Rock Products

JUL 2017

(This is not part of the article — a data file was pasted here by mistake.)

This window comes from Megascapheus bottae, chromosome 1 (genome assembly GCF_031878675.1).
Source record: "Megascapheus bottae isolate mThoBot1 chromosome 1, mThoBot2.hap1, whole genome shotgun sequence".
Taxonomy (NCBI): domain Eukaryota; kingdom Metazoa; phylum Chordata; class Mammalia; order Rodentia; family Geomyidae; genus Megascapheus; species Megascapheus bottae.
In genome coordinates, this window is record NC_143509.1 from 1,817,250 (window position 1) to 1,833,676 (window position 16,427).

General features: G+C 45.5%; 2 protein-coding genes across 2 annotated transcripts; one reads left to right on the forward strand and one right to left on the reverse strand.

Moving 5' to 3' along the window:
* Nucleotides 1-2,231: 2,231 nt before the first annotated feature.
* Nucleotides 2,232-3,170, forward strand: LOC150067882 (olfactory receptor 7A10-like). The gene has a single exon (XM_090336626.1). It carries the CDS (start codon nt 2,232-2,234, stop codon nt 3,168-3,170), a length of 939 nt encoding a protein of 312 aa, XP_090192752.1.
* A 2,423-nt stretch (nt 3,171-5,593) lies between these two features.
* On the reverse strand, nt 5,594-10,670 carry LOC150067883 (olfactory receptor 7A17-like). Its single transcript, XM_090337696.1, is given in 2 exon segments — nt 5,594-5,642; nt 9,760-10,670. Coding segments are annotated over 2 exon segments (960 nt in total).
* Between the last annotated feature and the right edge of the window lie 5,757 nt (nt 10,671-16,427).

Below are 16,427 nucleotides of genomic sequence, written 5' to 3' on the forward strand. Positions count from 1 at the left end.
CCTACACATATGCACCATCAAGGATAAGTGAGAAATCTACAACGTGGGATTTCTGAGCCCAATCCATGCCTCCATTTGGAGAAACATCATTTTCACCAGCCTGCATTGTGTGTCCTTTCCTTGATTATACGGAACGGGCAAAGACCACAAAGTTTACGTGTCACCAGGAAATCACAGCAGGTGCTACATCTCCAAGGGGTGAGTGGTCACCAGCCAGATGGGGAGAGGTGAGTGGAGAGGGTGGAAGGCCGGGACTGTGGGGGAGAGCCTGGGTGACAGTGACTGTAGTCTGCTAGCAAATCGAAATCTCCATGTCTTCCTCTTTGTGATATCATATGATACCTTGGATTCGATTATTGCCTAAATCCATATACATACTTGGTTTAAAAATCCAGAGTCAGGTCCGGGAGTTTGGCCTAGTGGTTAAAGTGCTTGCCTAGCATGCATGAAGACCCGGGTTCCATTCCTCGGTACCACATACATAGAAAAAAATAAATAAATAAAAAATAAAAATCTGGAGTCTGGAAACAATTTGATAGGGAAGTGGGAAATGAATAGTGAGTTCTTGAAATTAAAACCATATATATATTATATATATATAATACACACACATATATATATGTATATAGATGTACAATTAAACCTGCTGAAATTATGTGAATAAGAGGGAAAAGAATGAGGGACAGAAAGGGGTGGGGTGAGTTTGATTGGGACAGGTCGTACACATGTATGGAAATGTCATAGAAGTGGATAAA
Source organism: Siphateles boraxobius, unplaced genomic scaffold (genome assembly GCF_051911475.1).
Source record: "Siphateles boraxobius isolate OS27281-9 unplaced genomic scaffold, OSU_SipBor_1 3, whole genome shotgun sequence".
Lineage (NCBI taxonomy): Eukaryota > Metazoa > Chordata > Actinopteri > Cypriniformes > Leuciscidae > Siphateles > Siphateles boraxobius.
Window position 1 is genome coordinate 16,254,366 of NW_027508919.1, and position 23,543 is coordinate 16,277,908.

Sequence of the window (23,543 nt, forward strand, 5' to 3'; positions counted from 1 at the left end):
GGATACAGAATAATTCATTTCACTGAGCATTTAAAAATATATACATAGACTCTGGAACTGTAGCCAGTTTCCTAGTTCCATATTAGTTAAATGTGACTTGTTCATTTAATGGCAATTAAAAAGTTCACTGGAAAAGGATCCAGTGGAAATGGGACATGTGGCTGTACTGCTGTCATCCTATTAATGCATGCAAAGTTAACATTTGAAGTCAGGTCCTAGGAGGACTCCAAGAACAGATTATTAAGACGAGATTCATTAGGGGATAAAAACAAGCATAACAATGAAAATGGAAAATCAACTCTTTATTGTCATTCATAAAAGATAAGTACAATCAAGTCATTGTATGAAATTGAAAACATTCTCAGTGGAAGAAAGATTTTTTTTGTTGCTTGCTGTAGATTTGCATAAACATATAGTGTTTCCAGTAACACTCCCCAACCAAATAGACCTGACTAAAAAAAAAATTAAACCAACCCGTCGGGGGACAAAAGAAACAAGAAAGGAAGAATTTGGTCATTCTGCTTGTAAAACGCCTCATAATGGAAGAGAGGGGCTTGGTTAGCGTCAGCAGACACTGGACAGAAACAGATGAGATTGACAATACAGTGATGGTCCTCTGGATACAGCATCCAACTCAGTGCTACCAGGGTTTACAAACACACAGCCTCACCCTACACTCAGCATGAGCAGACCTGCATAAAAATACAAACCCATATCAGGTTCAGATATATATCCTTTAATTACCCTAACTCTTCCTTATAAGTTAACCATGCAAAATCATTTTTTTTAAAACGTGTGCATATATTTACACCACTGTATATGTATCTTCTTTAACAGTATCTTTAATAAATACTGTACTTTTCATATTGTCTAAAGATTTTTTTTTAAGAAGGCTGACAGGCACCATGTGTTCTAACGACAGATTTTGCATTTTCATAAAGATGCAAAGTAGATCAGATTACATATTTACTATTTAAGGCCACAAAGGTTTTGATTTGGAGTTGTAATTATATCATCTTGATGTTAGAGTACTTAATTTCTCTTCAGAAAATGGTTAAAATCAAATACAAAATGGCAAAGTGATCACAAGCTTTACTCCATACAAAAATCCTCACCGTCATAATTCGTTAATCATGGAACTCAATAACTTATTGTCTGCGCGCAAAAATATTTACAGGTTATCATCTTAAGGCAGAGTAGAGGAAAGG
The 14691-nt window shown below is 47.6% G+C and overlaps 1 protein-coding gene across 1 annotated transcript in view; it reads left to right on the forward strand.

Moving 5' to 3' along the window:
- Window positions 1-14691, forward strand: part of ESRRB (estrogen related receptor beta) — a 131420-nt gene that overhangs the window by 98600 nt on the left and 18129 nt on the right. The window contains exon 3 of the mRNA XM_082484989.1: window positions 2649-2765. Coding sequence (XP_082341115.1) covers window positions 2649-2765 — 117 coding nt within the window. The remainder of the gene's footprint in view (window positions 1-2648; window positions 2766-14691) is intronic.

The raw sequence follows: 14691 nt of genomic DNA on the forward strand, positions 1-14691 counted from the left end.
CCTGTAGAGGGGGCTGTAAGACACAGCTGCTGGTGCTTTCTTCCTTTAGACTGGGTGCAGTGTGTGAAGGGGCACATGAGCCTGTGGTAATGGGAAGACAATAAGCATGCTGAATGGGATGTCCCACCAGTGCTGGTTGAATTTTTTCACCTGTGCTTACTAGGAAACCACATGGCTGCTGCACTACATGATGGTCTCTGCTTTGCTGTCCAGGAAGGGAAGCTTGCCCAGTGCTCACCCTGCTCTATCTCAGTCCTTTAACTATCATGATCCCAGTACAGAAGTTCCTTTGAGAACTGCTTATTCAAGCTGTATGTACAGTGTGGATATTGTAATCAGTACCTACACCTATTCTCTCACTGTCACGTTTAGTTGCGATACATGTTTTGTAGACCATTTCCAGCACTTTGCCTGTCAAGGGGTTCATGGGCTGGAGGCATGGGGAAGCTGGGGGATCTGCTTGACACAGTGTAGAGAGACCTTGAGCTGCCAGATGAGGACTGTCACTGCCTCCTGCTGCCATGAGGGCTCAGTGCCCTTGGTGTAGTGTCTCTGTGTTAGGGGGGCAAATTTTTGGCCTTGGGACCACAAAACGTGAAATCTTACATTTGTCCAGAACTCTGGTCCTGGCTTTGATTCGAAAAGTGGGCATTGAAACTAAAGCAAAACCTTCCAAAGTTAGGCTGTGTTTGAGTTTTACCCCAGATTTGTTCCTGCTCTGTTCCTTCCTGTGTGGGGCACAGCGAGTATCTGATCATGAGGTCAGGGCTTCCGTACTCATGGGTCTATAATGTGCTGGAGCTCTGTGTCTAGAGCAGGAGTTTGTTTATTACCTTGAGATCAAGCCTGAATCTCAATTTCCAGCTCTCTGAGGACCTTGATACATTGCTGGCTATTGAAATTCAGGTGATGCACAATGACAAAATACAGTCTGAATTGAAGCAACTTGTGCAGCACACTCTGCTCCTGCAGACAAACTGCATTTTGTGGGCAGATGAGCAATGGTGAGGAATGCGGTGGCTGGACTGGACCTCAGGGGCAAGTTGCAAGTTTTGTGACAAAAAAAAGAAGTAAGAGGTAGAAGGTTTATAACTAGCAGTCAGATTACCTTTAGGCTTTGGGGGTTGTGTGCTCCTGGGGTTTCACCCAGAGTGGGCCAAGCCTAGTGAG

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www.rockproducts.com ROCK products • July 2017 • 27 in sand specifications, we were forced to add washing capacities, so we wanted a lower cost, lower maintenance solution that would limit water use. We have our own well but it only pumps 220 gal.- per-minute," he said. The local Superior Industries dealer, Kimball Equipment, referred Rudolf to John Bennington. Soon thereafter, Rudolf and the local dealer flew to a quarry in Traverse City, Mich., to see the prototype of the Alli- ance Low Water Washer in action. According to Bennington, the Michigan operation is processing about 100 to 120 tph of feed through the low-water washer, and generally runs 200 to 250 gal.-per-minute of water, pumped from a well. The raw feed averages about 22 percent minus-200 mesh. At that rate, the conventional sand screw would require 1,100 gal.-per-minute. "After washing, the operation is achiev- ing under a 6 percent minus-200 mesh, with a target of 4 percent after further refinements," Bennington said. At the Michigan site, Rudolf ran pre- and post-wash samples through the new washer, and found that the unit would meet Rilite's specification requirements. This led to the installation of the Alliance Low Water Washer in February 2017. "I had the site ready to go, so it was a matter of unloading the truck, plus one day of hookup, and we were in busi- ness washing bedding sand at 175 to 200 tph – and it handles that capacity in such a small footprint, allowing us to install the washer without making any modifications to the existing plant," said Rudolf. He added that he's placed a belt stacker in front of the washer that can swing to feed the washer or swing away to bypass the washer when needed. Rudolf said that the low-water washer averages about 300 gal.-per-minute of water usage fed from a large fresh water pond that acts as a surge system for the well, which is used daily to fill the water trucks. "Versus the previous use of twin sand screws at 2,200 gal.-per-minute, I now vary my flow rate to the low-water washer between 200 to 400 gal.-per- minute. This has dramatically lowered our washing costs. We can conserve water, and manage its use without jeop- ardizing our need for water trucks for dust control," he stressed. Importantly, Rudolf points to the moisture content of the material after washing. "It's between 11 and 13 per- cent. With that, we can sell the product within one day. With our previous setup, we had 22-percent moisture content after washing and had to let the material sit and dry for about a week," he said, summing up the biggest advantage – "low water use and large throughput." The low-water washer averages about 300 gal.-per-minute of water usage.

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